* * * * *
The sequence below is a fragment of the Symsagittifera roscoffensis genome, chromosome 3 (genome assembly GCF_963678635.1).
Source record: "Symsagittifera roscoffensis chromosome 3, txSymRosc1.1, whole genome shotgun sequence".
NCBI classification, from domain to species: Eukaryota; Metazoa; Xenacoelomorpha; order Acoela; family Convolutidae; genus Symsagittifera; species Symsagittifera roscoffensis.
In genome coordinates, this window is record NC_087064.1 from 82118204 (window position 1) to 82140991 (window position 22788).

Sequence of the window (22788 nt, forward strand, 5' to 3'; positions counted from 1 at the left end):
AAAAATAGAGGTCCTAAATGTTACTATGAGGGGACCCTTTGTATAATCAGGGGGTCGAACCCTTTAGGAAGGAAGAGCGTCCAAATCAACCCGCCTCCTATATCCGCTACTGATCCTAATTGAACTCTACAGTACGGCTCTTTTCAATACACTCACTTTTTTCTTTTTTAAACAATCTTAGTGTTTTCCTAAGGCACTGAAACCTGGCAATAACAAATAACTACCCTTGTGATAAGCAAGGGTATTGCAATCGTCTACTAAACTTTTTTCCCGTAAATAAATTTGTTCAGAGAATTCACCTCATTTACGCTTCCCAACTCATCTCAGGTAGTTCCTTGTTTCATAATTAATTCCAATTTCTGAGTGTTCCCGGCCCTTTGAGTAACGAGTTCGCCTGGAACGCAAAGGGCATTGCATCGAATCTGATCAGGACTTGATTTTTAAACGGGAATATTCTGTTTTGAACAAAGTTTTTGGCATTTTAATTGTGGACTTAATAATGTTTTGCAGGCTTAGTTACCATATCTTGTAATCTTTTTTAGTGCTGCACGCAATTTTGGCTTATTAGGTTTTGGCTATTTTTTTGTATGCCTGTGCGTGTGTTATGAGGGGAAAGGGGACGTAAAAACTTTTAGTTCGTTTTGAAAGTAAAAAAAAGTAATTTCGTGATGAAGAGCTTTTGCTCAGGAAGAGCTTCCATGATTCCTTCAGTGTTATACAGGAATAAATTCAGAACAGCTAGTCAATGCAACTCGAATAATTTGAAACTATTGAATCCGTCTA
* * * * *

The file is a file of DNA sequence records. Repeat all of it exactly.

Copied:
The sequence below is a fragment of the Symsagittifera roscoffensis genome, chromosome 3 (genome assembly GCF_963678635.1).
Source record: "Symsagittifera roscoffensis chromosome 3, txSymRosc1.1, whole genome shotgun sequence".
NCBI classification, from domain to species: Eukaryota; Metazoa; Xenacoelomorpha; order Acoela; family Convolutidae; genus Symsagittifera; species Symsagittifera roscoffensis.
In genome coordinates, this window is record NC_087064.1 from 82118204 (window position 1) to 82140991 (window position 22788).

Sequence of the window (22788 nt, forward strand, 5' to 3'; positions counted from 1 at the left end):
AAAAATAGAGGTCCTAAATGTTACTATGAGGGGACCCTTTGTATAATCAGGGGGTCGAACCCTTTAGGAAGGAAGAGCGTCCAAATCAACCCGCCTCCTATATCCGCTACTGATCCTAATTGAACTCTACAGTACGGCTCTTTTCAATACACTCACTTTTTTCTTTTTTAAACAATCTTAGTGTTTTCCTAAGGCACTGAAACCTGGCAATAACAAATAACTACCCTTGTGATAAGCAAGGGTATTGCAATCGTCTACTAAACTTTTTTCCCGTAAATAAATTTGTTCAGAGAATTCACCTCATTTACGCTTCCCAACTCATCTCAGGTAGTTCCTTGTTTCATAATTAATTCCAATTTCTGAGTGTTCCCGGCCCTTTGAGTAACGAGTTCGCCTGGAACGCAAAGGGCATTGCATCGAATCTGATCAGGACTTGATTTTTAAACGGGAATATTCTGTTTTGAACAAAGTTTTTGGCATTTTAATTGTGGACTTAATAATGTTTTGCAGGCTTAGTTACCATATCTTGTAATCTTTTTTAGTGCTGCACGCAATTTTGGCTTATTAGGTTTTGGCTATTTTTTTGTATGCCTGTGCGTGTGTTATGAGGGGAAAGGGGACGTAAAAACTTTTAGTTCGTTTTGAAAGTAAAAAAAAGTAATTTCGTGATGAAGAGCTTTTGCTCAGGAAGAGCTTCCATGATTCCTTCAGTGTTATACAGGAATAAATTCAGAACAGCTAGTCAATGCAACTCGAATAATTTGAAACTATTGAATCCGTCTA